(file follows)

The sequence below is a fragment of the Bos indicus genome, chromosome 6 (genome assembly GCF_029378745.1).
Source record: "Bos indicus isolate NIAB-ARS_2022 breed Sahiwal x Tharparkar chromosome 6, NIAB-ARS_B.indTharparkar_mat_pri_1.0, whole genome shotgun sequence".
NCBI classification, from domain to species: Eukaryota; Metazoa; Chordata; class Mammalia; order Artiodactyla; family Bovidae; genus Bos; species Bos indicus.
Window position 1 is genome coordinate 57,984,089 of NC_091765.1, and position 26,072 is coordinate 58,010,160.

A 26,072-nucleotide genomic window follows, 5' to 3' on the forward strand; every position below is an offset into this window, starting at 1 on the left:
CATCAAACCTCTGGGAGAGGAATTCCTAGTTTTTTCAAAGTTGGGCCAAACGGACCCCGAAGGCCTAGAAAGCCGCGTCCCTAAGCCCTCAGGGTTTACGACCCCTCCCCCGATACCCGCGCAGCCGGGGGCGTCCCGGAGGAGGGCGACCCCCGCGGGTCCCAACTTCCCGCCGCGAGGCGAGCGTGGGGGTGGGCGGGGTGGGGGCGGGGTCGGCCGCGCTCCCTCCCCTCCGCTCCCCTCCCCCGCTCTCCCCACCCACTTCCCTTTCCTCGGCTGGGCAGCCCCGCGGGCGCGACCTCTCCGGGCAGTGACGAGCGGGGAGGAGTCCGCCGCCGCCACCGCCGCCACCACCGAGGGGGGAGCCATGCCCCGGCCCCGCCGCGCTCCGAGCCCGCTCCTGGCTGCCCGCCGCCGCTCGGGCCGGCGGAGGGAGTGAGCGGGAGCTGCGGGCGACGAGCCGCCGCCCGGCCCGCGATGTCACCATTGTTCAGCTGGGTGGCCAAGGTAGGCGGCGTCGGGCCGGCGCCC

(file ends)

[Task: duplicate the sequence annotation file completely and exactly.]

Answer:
The sequence below is a fragment of the Bos indicus genome, chromosome 6 (genome assembly GCF_029378745.1).
Source record: "Bos indicus isolate NIAB-ARS_2022 breed Sahiwal x Tharparkar chromosome 6, NIAB-ARS_B.indTharparkar_mat_pri_1.0, whole genome shotgun sequence".
NCBI classification, from domain to species: Eukaryota; Metazoa; Chordata; class Mammalia; order Artiodactyla; family Bovidae; genus Bos; species Bos indicus.
Window position 1 is genome coordinate 57,984,089 of NC_091765.1, and position 26,072 is coordinate 58,010,160.

A 26,072-nucleotide genomic window follows, 5' to 3' on the forward strand; every position below is an offset into this window, starting at 1 on the left:
CATCAAACCTCTGGGAGAGGAATTCCTAGTTTTTTCAAAGTTGGGCCAAACGGACCCCGAAGGCCTAGAAAGCCGCGTCCCTAAGCCCTCAGGGTTTACGACCCCTCCCCCGATACCCGCGCAGCCGGGGGCGTCCCGGAGGAGGGCGACCCCCGCGGGTCCCAACTTCCCGCCGCGAGGCGAGCGTGGGGGTGGGCGGGGTGGGGGCGGGGTCGGCCGCGCTCCCTCCCCTCCGCTCCCCTCCCCCGCTCTCCCCACCCACTTCCCTTTCCTCGGCTGGGCAGCCCCGCGGGCGCGACCTCTCCGGGCAGTGACGAGCGGGGAGGAGTCCGCCGCCGCCACCGCCGCCACCACCGAGGGGGGAGCCATGCCCCGGCCCCGCCGCGCTCCGAGCCCGCTCCTGGCTGCCCGCCGCCGCTCGGGCCGGCGGAGGGAGTGAGCGGGAGCTGCGGGCGACGAGCCGCCGCCCGGCCCGCGATGTCACCATTGTTCAGCTGGGTGGCCAAGGTAGGCGGCGTCGGGCCGGCGCCC